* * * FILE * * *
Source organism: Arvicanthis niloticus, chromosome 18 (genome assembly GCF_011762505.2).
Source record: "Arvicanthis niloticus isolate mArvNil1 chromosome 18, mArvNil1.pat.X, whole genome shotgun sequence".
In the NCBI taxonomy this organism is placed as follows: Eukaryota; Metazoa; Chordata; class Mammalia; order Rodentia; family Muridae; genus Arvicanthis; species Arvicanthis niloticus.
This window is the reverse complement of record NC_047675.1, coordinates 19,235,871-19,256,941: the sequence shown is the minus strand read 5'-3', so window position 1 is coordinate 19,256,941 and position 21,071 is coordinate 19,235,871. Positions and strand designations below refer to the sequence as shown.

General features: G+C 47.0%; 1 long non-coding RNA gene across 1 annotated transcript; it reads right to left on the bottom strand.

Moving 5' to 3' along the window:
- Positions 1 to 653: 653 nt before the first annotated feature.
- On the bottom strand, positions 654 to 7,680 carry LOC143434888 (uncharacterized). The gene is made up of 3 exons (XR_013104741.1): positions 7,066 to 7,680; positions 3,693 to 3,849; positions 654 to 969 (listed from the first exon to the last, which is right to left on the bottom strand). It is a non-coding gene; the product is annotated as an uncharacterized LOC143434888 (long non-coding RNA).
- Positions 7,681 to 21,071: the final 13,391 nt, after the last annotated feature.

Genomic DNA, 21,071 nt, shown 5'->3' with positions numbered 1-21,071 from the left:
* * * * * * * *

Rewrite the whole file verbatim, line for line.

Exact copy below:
Source organism: Arvicanthis niloticus, chromosome 18 (genome assembly GCF_011762505.2).
Source record: "Arvicanthis niloticus isolate mArvNil1 chromosome 18, mArvNil1.pat.X, whole genome shotgun sequence".
In the NCBI taxonomy this organism is placed as follows: Eukaryota; Metazoa; Chordata; class Mammalia; order Rodentia; family Muridae; genus Arvicanthis; species Arvicanthis niloticus.
This window is the reverse complement of record NC_047675.1, coordinates 19,235,871-19,256,941: the sequence shown is the minus strand read 5'-3', so window position 1 is coordinate 19,256,941 and position 21,071 is coordinate 19,235,871. Positions and strand designations below refer to the sequence as shown.

General features: G+C 47.0%; 1 long non-coding RNA gene across 1 annotated transcript; it reads right to left on the bottom strand.

Moving 5' to 3' along the window:
- Positions 1 to 653: 653 nt before the first annotated feature.
- On the bottom strand, positions 654 to 7,680 carry LOC143434888 (uncharacterized). The gene is made up of 3 exons (XR_013104741.1): positions 7,066 to 7,680; positions 3,693 to 3,849; positions 654 to 969 (listed from the first exon to the last, which is right to left on the bottom strand). It is a non-coding gene; the product is annotated as an uncharacterized LOC143434888 (long non-coding RNA).
- Positions 7,681 to 21,071: the final 13,391 nt, after the last annotated feature.

Genomic DNA, 21,071 nt, shown 5'->3' with positions numbered 1-21,071 from the left: